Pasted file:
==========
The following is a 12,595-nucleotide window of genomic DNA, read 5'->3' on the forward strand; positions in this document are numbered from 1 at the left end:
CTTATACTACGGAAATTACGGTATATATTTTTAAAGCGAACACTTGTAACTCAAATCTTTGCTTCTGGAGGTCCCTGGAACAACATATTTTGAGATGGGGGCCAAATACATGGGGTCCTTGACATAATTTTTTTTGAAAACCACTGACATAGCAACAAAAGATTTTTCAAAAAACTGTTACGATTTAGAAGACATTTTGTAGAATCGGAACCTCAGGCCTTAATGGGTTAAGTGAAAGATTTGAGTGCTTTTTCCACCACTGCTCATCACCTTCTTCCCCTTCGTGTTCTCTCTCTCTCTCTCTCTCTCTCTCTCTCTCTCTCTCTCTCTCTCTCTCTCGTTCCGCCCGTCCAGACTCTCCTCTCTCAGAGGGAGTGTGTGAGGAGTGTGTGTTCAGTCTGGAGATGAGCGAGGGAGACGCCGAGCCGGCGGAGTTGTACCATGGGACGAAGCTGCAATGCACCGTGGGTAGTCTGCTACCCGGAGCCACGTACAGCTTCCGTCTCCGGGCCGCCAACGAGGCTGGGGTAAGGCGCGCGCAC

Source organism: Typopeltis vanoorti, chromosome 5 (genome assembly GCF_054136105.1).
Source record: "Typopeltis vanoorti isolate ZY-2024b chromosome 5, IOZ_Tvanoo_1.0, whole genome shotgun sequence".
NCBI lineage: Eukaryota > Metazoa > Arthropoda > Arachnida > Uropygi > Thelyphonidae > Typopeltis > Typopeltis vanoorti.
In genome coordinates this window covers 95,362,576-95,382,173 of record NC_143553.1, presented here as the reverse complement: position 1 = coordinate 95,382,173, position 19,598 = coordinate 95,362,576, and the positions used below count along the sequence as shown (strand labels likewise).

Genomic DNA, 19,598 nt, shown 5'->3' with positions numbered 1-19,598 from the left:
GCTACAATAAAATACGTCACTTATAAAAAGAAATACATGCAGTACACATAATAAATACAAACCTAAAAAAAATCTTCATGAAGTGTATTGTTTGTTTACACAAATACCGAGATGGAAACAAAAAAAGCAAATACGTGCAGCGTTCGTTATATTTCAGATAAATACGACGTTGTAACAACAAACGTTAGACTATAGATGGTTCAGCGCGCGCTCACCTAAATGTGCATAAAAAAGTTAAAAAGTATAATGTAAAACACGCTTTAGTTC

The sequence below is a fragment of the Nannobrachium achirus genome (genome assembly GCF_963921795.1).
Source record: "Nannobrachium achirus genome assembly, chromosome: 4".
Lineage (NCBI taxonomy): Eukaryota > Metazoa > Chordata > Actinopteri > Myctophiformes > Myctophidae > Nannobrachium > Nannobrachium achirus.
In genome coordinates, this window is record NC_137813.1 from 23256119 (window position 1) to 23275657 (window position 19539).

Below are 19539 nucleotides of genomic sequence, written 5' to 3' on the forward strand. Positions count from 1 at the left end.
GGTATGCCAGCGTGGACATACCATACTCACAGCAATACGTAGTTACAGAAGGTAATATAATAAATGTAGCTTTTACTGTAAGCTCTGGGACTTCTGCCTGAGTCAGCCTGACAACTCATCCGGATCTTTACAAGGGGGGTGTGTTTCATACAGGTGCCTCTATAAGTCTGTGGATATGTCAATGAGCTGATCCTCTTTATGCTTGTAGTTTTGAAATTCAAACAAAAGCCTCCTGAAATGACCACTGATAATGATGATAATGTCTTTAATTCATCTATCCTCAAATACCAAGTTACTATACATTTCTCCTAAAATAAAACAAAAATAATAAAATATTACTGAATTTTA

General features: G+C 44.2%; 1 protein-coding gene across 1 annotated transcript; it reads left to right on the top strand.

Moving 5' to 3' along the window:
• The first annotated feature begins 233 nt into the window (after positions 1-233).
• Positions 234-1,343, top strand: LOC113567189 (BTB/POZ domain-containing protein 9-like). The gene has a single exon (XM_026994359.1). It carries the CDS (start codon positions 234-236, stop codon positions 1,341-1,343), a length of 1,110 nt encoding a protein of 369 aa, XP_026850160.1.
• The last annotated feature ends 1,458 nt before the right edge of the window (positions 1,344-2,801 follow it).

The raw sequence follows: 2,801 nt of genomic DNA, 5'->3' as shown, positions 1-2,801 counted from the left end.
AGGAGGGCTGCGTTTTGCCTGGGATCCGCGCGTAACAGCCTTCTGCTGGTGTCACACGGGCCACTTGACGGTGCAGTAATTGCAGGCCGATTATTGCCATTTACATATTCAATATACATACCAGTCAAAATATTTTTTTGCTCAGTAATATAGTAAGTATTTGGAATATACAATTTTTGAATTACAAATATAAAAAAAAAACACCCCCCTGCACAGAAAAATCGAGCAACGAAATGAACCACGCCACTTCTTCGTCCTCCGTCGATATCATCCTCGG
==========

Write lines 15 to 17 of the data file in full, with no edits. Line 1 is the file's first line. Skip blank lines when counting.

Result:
General features: G+C 44.2%; 1 protein-coding gene across 1 annotated transcript; it reads left to right on the top strand.

Moving 5' to 3' along the window:
• The first annotated feature begins 233 nt into the window (after positions 1-233).